Outreach conversation: During calls, students followed the REDCap form for step-by-step guidance to (1) screen the patient for COVID-19 symptoms, (2) ask about their general health and medical concerns, (3) assess whether the patient needed medications or supplies (example in Fig. 1), and (4) ask about social impacts and support needed. Based on responses, the form systematically prompted callers to provide important health reminders and produced referrals tailored to the patient’s specific needs. These included guidance on physical distancing as well as connections and referrals to health resources (e.g., medications, telehealth appointments, mental health) and social resources (e.g., food banks, grocery support, rent and utility assistance, housing services). The call script provided language instructing the student to conduct three-way calls for additional support such as to the Grady Nurse Advice Line for urgent health crises and to the Georgia Crisis and Access Line (GCAL)19 for acute mental health support. Specifically, students called GCAL if the patient’s PHQ9 score was ≥15 or if the patient endorsed the final question on the PHQ9 (“thoughts that you would be better off dead, or thoughts of hurting yourself in some way”). Additionally, referral suggestions to a variety of mental health services beyond GCAL (e.g., Grady’s Behavioral Health Outpatient Center, a primary care physician for a referral to Grady Behavioral Health, and Georgia’s COVID-19 Emotional Support Line) appear if the student denoted that the patient expressed anxiety or other mood disturbances. Additionally, students offered patients enrollment in MyChart, Grady’s online patient portal. Students ended each call by soliciting questions from the patient and summarizing the discussion.

  5. 5.

    Post-call follow-up: Students used a custom checklist within the REDCap form to document the needs ascertained during the call. Based on the patient’s needs, students would contact the Grady Pharmacy to have prescription refills mailed to the patient for free through an expedited partnership, contact the patient’s providers about health concerns, schedule telehealth appointments, and connect patients with social resources. Students then documented the discussion in the EMR and could route the note or otherwise alert the patient’s care team about any concerns. Some patients later received follow-up calls.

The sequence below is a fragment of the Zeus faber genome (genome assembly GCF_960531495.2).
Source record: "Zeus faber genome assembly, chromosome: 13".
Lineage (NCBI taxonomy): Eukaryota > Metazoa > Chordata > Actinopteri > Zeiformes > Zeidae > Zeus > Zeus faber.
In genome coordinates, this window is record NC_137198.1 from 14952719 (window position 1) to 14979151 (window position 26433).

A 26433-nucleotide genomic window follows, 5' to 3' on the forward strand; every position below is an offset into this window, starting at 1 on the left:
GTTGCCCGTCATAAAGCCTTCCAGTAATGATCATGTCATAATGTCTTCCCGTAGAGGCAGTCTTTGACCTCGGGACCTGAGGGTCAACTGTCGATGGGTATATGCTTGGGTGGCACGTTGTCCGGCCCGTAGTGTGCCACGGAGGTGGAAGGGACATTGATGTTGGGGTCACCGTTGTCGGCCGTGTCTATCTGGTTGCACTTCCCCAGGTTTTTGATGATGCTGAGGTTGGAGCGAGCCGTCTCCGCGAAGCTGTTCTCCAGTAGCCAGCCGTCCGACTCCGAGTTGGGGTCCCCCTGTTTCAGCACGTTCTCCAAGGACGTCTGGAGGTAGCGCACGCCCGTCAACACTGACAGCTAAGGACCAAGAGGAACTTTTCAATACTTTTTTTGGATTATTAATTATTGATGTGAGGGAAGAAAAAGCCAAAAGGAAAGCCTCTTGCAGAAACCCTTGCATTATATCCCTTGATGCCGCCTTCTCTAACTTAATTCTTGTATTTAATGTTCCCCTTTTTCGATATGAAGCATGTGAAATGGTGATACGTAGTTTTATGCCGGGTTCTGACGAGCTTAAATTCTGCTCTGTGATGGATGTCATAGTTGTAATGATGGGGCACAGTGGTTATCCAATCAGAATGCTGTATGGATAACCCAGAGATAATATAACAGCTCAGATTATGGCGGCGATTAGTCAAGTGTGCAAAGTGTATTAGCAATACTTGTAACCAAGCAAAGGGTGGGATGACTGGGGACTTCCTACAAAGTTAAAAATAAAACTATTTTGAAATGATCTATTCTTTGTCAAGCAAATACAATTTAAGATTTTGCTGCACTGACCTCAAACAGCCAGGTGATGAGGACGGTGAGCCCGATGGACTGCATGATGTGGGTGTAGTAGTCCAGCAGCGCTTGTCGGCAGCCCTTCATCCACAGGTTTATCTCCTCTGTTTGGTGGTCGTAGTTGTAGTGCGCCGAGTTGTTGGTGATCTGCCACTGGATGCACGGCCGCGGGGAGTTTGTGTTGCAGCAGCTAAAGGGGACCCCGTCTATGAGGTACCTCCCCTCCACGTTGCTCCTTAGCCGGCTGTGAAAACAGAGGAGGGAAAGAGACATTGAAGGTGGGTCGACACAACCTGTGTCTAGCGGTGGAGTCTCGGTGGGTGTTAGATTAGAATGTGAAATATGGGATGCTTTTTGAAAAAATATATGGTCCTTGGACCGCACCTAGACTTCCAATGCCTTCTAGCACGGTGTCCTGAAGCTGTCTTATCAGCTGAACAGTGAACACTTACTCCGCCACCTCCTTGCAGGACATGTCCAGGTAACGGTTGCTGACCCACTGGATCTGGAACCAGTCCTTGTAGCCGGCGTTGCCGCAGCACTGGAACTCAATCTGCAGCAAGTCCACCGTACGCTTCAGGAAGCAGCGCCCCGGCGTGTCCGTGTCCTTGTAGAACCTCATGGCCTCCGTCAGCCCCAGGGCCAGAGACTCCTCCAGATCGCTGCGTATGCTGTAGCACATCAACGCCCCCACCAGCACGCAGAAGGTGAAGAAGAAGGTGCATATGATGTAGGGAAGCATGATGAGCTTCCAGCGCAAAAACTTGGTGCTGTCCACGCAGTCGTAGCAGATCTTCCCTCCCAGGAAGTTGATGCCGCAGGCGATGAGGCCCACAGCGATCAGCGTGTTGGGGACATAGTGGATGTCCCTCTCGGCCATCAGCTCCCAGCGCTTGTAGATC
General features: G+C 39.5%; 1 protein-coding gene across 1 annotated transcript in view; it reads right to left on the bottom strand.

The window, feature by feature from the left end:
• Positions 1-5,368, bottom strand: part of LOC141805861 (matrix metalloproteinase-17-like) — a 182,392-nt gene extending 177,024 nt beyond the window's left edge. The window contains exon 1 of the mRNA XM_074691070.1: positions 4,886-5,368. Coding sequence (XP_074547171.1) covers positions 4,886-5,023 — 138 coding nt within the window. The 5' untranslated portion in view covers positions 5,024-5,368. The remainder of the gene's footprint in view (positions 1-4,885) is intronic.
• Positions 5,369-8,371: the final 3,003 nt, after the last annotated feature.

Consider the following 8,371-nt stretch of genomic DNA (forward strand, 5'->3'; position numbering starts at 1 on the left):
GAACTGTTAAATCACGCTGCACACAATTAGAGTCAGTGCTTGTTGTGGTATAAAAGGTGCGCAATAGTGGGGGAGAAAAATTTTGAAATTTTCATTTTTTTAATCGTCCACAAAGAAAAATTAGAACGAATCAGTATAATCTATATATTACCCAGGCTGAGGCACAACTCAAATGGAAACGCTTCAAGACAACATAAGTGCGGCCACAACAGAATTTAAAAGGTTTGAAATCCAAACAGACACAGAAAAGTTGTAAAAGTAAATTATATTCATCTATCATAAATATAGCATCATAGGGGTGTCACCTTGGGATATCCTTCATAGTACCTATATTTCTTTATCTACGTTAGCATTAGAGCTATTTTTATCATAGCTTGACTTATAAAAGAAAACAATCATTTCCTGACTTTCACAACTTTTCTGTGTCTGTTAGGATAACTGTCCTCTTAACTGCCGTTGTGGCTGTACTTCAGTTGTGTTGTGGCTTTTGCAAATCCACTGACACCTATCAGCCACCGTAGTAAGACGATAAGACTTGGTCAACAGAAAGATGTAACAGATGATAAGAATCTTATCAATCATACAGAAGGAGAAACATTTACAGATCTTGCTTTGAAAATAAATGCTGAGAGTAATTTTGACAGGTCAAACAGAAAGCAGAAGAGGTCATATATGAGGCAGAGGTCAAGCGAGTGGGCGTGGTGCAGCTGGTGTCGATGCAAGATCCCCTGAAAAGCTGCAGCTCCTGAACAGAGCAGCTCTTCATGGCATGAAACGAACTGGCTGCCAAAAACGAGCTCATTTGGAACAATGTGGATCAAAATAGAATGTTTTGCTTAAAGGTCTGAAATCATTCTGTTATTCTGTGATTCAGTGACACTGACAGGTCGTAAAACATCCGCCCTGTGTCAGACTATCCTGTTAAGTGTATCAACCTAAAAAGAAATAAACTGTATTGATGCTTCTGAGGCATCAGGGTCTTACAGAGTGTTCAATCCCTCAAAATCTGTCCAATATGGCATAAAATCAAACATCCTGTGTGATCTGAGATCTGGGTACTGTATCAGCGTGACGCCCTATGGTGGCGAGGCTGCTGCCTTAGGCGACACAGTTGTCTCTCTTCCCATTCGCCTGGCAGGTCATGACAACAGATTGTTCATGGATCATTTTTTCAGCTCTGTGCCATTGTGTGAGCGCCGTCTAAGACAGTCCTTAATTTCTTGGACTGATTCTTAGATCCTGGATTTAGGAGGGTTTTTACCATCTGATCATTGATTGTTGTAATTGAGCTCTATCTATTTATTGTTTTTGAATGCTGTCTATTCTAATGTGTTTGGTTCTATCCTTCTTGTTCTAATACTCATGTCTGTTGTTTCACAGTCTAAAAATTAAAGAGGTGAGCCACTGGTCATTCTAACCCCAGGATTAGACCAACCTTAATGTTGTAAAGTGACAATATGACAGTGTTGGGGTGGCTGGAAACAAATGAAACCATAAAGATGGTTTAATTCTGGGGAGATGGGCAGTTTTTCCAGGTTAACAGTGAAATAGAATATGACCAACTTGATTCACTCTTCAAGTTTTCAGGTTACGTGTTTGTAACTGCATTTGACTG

Figure 1
figure 1

Excerpt of telephone conversation between a student caller and patient. The REDCap script prompts the caller to take specific action to address a medical need

Student Support and Oversight

The REDCap form contained instructions and links throughout, referring students to the most relevant resources at each stage of the call and helping students navigate common needs that a patient may have. Students developed additional resources including a caller training manual, a Patient Resources Encyclopedia, and an EMR documentation guide. Students also established an interactive discussion board through GroupMe a free group messaging app, to pose and answer each other’s general questions, share de-identified experiences, receive real-time faculty support, and plan for HIPAA-compliant follow-up with faculty (e.g., through a phone call). An interdisciplinary team of attending physicians from Grady’s Primary Care Center, a pharmacist, and a social worker were available to answer student questions throughout the program. Finally, student peer reviewers monitored call quality and appropriate follow-up. Together, these support systems provided initiative-specific protocol guidance and helped students make calls effectively despite varied experience and comfort levels, all with decentralized supervision.

This public health practice was determined to be exempt from Emory’s Institutional Review Board.

RESULTS

We trained an initial 253 volunteer students from four programs at two academic institutions in Atlanta: 129 medical and 16 Physician’s Assistant (PA) students from Emory and 79 medical and 29 PA students from Morehouse (Table 1). All medical students were in their third or fourth year, and all PA students were in their second year. Additional students have been trained since this time.